‘Mormon Land’: Is ‘Barbie’ an allegory of Mother Eve in LDS theology?

The film’s heroine ventures from the Garden of Eden into the “real world,” where she runs smack-dab into patriarchy — a system Latter-day Saint women find in the church’s all-male priesthood.

(Warner Bros. Pictures) Barbie (Margot Robbie, front) drives her pink Corvette out of BarbieLand, with Ken (Ryan Gosling) as a stowaway, in director Greta Gerwig's "Barbie." Some have compared Barbie's journey as echoing the biblical Garden of Eden story.

On the face of it, the blockbuster “Barbie” film seems like a light romp through gender-swapping universes — the first where women rule (Astronaut Barbie, Nobel Prize winner Barbie, President Barbie) in perfect harmony and the second where men dominate.

But some, including an author at Christianity Today, see it as a reverse allegory of the Christian Garden of Eden story with Barbieland as the world untouched by human tragedy. The heroine must commit “original sin” to travel to the “real world” to discover the knowledge of “good and evil.”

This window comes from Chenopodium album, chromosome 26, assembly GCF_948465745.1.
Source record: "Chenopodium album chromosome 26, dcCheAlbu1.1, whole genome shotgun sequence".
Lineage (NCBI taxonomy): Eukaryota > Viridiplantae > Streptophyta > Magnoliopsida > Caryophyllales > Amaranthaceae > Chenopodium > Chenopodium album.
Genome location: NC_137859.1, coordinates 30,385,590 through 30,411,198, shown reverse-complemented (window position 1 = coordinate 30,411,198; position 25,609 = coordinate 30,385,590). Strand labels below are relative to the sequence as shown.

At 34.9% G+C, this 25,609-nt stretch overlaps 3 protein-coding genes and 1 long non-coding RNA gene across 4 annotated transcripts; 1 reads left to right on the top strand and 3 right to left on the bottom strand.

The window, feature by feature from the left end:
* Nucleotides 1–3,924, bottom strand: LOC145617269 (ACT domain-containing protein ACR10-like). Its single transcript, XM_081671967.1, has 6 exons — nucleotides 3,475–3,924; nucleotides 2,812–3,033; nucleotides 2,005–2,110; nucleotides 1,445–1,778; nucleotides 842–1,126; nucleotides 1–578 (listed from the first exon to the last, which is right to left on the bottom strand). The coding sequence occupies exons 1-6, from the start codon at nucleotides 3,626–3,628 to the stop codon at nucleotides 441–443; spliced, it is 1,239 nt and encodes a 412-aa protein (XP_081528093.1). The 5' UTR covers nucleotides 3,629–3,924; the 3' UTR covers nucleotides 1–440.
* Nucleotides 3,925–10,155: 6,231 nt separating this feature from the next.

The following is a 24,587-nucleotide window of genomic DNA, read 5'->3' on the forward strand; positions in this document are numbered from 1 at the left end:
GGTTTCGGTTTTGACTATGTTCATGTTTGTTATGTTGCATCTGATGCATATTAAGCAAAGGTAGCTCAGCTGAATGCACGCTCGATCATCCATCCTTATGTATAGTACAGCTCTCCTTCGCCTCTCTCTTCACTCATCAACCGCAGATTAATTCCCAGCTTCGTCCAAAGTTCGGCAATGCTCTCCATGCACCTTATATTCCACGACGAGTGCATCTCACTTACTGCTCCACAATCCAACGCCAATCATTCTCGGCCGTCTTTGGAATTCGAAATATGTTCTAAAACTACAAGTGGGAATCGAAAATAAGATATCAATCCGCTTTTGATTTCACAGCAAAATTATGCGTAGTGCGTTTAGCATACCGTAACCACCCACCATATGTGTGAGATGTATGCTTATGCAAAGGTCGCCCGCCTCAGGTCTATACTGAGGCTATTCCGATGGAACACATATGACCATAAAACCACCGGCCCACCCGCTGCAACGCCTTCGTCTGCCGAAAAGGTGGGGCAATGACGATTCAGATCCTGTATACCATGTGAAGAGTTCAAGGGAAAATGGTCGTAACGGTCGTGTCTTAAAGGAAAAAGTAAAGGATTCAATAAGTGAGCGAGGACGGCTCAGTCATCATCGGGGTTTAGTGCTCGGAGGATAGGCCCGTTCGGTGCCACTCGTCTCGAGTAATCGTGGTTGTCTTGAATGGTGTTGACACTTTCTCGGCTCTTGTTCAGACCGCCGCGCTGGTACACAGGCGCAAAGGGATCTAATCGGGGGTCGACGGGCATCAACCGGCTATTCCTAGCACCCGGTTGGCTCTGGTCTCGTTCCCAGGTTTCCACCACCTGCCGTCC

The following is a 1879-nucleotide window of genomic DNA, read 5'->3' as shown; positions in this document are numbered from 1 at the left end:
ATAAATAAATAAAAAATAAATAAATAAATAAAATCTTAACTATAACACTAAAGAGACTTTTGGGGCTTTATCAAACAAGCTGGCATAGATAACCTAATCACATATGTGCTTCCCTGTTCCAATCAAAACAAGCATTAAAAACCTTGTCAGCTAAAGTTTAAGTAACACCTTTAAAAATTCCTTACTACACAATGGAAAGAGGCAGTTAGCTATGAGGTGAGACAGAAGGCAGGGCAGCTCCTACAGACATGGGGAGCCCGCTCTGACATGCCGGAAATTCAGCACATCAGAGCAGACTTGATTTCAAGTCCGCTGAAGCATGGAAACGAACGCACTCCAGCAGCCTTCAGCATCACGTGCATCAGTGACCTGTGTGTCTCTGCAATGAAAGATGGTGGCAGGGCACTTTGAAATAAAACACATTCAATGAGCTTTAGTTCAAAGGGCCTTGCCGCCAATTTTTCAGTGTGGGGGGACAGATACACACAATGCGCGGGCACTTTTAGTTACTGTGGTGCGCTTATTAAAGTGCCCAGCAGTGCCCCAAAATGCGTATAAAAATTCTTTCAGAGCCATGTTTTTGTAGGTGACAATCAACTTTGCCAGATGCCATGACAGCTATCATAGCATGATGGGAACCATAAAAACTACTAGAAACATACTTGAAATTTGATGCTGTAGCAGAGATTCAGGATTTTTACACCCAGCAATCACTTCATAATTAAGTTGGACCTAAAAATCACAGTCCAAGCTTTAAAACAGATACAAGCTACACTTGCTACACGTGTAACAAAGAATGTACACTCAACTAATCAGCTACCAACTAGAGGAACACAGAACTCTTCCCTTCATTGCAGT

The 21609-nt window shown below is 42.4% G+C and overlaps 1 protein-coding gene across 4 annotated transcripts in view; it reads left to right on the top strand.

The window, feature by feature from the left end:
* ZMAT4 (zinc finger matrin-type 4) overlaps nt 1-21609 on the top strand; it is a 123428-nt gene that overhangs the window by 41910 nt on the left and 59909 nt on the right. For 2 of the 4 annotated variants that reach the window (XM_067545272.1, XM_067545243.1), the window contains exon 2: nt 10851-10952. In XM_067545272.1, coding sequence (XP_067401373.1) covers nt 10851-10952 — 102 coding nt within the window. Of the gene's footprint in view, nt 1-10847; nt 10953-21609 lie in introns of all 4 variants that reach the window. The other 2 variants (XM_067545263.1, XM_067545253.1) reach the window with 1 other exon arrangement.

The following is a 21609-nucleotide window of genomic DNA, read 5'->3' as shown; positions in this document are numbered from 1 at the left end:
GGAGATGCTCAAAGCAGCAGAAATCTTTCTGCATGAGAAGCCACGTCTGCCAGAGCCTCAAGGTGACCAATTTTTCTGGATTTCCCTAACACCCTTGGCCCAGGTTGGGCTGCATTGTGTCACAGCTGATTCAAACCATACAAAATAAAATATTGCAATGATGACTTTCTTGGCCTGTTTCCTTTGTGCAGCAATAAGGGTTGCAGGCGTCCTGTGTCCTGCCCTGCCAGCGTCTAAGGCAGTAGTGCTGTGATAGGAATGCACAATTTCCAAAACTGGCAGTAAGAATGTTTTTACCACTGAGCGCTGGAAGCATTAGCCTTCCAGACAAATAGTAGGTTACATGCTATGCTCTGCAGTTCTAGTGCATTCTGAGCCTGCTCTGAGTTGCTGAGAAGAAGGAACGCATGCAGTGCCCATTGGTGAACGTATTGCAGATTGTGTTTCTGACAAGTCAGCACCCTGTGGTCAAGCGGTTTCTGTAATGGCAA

This telling echoes Mormon theology of a “happy fall,” in which Eve makes the right choice, even though she disobeys God, and persuades Adam to follow her. “In addition to introducing physical and spiritual death,” The Church of Jesus Christ of Latter-day Saints explains, “[the fall] gave us the opportunity to be born on the earth and to learn and progress.”

So what does the movie, which has attracted Latter-day Saints and millions and millions of other theatergoers, have to say about women and men, the need for choices, the all-male priesthood, patriarchy and perfectionism?

(Rachel Rueckert) Rachel Rueckert, award-winning author and editor-in-chief of Exponent II.

On this week’s podcast, Rachel Rueckert, an award-winning author and editor-in-chief of Exponent II, a magazine for and about Latter-day Saint women, discusses those questions and more.

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